However, WCO said the FCC approved the transaction only after the deal was terminated because Owasso didn't withdraw its filing with the FCC.

"My reading between the lines would be that Owasso decided to back out of the agreement with WCO, but their attorney from Oklahoma didn't withdraw the application, so the FCC ultimately approved it because they weren't given any information indicating that the parties are no longer in agreement," Goemmer explained. He noted that most companies, including WCO, hire lawyers based in Washington, DC, to handle legal work with the FCC.

Goemmer said he has no direct knowledge of the transaction between WCO and Owasso. He assessed the situation using the FCC filings related to the transaction and the two entities' public statements.

WCO continues to pursue 2.5GHz licenses

"Our contract with Owasso to purchase their license would have been our first [2.5GHz license] purchase and had a termination date, which Owasso was not able to meet. We then gave them an extension of three months and when they were unable to meet that, the contract expired," WCO's Katerndahl wrote in response to questions from Light Reading.

He said WCO has submitted contracts to purchase 13 different 2.5GHz licenses but hasn't yet purchased any. For most, he said that T-Mobile used its "right of first refusal" to purchase the licenses instead. T-Mobile's "right of first refusal" comes from its leases on those licenses.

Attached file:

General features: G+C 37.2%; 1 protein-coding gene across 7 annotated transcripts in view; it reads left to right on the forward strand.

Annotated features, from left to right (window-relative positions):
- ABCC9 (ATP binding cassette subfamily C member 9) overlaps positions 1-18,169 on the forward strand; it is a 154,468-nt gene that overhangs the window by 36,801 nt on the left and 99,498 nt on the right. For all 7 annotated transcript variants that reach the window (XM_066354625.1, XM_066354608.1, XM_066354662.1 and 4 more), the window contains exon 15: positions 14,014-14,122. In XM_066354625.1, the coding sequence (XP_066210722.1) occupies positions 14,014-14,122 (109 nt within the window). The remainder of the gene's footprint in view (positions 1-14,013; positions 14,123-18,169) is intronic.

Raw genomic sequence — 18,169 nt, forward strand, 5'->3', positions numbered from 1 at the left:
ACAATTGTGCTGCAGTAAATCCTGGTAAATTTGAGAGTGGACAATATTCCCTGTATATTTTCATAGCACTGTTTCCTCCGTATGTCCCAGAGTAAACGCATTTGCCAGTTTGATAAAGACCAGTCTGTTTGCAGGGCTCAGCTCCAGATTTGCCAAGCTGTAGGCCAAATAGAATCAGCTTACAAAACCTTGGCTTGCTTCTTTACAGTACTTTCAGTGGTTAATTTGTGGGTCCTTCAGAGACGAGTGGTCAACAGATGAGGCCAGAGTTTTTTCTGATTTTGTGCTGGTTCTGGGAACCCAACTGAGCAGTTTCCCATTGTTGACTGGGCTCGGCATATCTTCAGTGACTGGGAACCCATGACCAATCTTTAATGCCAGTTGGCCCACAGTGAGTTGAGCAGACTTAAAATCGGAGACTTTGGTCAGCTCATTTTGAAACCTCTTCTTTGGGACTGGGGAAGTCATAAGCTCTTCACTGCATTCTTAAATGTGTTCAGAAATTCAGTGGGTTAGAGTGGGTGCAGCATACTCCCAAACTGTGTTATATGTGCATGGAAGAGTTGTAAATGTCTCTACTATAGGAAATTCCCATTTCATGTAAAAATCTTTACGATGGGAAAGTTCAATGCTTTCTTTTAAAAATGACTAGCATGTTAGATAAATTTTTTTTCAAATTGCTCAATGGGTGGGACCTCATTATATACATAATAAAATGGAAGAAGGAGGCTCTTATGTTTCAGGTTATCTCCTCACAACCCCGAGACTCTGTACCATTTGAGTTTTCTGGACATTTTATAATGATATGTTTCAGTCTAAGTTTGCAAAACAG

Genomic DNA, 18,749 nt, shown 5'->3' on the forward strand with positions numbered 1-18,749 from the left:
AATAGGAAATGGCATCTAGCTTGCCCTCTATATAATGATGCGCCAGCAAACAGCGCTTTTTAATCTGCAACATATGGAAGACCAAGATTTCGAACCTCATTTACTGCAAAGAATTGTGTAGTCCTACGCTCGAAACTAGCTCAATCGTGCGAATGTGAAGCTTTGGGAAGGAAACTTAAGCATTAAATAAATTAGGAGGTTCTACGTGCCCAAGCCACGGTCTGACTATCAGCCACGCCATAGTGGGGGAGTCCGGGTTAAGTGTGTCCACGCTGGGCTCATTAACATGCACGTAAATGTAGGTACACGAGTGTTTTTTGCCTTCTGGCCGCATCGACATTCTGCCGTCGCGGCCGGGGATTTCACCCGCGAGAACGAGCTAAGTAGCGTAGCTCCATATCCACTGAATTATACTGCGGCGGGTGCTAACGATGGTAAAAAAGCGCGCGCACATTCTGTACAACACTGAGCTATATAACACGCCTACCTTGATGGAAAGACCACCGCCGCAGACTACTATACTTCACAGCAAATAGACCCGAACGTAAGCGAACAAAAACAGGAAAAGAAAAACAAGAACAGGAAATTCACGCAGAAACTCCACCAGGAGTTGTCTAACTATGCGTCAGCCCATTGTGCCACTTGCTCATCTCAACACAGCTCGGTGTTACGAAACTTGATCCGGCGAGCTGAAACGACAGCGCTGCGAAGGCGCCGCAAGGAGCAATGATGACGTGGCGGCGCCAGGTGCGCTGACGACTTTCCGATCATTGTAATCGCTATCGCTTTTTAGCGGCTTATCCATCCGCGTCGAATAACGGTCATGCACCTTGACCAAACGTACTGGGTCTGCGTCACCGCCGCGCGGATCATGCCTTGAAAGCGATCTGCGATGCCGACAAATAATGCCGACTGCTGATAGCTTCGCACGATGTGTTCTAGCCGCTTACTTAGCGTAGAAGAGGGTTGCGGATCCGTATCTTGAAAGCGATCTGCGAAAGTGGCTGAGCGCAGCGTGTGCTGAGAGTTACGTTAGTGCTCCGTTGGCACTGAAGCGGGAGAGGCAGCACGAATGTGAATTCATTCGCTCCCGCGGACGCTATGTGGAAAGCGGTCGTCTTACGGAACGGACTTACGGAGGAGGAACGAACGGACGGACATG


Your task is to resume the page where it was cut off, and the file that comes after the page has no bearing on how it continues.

As Light Reading has previously reported, WCO has been looking to purchase 2.5GHz spectrum licenses since the FCC changed its rules for the spectrum band in 2020. Before the FCC's rule change, only educational institutions – such as schools, universities and churches – could own 2.5GHz licenses.

However, purchasing such spectrum would essentially make WCO the spectrum landlord of T-Mobile. T-Mobile's midband 5G network is built atop roughly 2,000 spectrum leases with educational institutions nationwide. In some cases, those leases are decades old. The FCC's rule change for the band in 2020 was intended to eliminate that leasing complexity. As Light Reading previously reported, T-Mobile has acquired more than 200 of those licenses since the FCC changed its rules.

Related posts:

Mike Dano, Editorial Director, 5G & Mobile Strategies, Light Reading | @mikeddano

About the Author(s)

Mike Dano

Editorial Director, 5G & Mobile Strategies, Light Reading

Mike Dano is Light Reading's Editorial Director, 5G & Mobile Strategies. Mike can be reached at [email protected], @mikeddano or on LinkedIn.

Based in Denver, Mike has covered the wireless industry as a journalist for almost two decades, first at RCR Wireless News and then at FierceWireless and recalls once writing a story about the transition from black and white to color screens on cell phones.

Subscribe and receive the latest news from the industry.
Join 62,000+ members. Yes it's completely free.

You May Also Like